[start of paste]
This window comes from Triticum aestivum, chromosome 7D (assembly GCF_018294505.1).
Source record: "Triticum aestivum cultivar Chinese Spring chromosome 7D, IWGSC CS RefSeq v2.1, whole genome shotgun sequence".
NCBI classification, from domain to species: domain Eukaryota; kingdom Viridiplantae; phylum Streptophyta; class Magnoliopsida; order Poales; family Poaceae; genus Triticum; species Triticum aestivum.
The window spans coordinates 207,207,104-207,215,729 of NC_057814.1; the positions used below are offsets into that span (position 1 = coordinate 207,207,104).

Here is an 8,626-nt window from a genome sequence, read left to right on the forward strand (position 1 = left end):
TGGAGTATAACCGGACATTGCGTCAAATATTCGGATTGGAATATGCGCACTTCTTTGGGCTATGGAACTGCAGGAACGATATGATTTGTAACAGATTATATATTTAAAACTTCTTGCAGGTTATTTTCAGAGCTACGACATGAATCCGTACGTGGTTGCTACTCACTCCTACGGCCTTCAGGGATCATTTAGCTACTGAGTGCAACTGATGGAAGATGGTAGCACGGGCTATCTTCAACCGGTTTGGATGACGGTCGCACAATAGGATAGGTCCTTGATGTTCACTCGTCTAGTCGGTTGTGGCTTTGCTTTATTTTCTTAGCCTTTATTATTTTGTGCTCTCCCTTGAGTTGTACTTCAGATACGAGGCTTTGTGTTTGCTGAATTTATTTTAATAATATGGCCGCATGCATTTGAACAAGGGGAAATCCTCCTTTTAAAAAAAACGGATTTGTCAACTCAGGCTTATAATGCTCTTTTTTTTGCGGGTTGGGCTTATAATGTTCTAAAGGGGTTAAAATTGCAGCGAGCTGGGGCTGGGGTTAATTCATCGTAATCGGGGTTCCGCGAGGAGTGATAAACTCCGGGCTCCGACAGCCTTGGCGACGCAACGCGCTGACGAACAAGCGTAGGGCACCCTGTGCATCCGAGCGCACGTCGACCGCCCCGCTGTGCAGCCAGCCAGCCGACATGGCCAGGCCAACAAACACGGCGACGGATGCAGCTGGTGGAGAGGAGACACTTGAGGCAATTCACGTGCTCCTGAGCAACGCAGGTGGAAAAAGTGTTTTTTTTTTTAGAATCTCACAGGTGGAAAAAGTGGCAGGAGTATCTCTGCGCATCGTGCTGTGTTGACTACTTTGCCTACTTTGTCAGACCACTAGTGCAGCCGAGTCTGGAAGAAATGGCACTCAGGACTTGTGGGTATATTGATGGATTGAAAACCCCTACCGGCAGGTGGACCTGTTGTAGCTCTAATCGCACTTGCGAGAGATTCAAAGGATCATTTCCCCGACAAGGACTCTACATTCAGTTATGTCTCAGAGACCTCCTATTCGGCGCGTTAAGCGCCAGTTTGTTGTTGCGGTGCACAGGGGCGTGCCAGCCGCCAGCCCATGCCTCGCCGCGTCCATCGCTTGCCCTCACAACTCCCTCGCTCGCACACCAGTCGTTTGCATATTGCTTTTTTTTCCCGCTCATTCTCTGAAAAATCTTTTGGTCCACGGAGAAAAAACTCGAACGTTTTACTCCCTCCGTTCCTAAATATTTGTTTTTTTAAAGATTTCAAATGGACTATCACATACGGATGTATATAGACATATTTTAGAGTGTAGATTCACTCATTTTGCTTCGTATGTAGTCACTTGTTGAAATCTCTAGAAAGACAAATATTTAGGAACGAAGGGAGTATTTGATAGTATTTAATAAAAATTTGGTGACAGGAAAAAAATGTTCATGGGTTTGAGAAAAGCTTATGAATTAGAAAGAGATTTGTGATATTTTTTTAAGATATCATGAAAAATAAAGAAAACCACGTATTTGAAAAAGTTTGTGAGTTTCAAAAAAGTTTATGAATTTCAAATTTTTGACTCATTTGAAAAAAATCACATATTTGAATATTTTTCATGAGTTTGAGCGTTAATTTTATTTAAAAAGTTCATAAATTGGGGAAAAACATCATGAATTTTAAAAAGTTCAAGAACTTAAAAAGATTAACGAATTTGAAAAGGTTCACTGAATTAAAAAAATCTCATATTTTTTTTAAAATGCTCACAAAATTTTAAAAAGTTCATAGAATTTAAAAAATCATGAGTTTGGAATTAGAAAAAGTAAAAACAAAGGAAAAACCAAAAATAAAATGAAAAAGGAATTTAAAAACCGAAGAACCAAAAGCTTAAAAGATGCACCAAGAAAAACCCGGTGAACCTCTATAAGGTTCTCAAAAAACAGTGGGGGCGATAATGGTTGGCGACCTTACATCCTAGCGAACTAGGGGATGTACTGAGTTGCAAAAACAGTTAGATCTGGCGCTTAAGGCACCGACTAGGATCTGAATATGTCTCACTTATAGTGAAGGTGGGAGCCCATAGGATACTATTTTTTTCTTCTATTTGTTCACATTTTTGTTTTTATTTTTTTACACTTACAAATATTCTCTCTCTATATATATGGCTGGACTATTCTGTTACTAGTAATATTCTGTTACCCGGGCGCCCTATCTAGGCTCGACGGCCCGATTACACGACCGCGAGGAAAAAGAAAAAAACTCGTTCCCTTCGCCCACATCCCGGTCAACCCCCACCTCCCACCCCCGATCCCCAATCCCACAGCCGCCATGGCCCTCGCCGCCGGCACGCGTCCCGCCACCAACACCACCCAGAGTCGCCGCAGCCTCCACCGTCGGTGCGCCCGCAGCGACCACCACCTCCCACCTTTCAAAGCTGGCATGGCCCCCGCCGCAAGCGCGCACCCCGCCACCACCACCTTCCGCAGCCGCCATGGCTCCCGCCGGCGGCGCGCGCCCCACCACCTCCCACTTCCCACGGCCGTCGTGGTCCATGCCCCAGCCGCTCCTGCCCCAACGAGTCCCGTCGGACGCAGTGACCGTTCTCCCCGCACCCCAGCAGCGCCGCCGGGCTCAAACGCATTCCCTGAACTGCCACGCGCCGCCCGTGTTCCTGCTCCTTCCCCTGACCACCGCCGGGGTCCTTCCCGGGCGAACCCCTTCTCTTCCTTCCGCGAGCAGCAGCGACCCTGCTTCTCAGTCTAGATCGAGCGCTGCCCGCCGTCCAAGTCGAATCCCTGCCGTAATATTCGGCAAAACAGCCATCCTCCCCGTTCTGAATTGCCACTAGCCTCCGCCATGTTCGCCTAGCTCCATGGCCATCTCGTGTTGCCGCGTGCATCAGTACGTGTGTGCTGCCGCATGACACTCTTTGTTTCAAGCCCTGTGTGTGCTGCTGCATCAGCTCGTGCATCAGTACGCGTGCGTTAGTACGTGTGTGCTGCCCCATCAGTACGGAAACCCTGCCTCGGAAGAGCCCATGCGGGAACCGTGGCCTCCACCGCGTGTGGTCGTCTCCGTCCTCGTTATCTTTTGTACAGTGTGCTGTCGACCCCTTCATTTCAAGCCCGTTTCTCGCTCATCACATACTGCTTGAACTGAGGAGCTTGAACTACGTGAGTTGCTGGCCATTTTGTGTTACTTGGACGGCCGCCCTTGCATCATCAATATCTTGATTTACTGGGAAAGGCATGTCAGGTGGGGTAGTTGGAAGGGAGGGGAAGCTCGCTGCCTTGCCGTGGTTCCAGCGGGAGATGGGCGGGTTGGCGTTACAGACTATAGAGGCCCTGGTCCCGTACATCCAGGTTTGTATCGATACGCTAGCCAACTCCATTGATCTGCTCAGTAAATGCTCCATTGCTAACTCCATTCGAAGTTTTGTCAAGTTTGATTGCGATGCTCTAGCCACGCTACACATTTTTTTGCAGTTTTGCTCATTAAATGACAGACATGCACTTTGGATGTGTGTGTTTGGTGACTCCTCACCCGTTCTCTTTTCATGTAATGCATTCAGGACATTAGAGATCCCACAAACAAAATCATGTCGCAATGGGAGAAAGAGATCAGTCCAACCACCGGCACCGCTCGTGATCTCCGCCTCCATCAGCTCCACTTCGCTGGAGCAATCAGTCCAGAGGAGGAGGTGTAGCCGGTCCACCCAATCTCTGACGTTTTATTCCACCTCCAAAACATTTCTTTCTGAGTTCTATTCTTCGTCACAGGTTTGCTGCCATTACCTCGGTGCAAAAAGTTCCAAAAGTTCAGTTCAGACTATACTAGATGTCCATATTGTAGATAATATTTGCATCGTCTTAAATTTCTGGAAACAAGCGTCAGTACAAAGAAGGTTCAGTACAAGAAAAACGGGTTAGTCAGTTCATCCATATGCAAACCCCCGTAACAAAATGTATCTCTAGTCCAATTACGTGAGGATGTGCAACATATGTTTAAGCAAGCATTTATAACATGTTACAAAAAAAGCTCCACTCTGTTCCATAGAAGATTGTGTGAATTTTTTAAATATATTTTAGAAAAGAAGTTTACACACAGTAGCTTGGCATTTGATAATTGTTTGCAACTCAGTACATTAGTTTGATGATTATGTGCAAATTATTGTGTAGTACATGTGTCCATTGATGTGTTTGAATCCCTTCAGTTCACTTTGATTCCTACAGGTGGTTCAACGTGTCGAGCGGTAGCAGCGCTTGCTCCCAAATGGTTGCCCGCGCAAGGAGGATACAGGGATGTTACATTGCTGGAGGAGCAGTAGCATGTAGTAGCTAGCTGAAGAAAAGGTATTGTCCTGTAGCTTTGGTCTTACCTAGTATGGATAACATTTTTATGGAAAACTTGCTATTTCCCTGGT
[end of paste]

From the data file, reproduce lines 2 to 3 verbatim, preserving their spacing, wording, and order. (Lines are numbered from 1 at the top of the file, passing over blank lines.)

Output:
Source record: "Triticum aestivum cultivar Chinese Spring chromosome 7D, IWGSC CS RefSeq v2.1, whole genome shotgun sequence".
NCBI classification, from domain to species: domain Eukaryota; kingdom Viridiplantae; phylum Streptophyta; class Magnoliopsida; order Poales; family Poaceae; genus Triticum; species Triticum aestivum.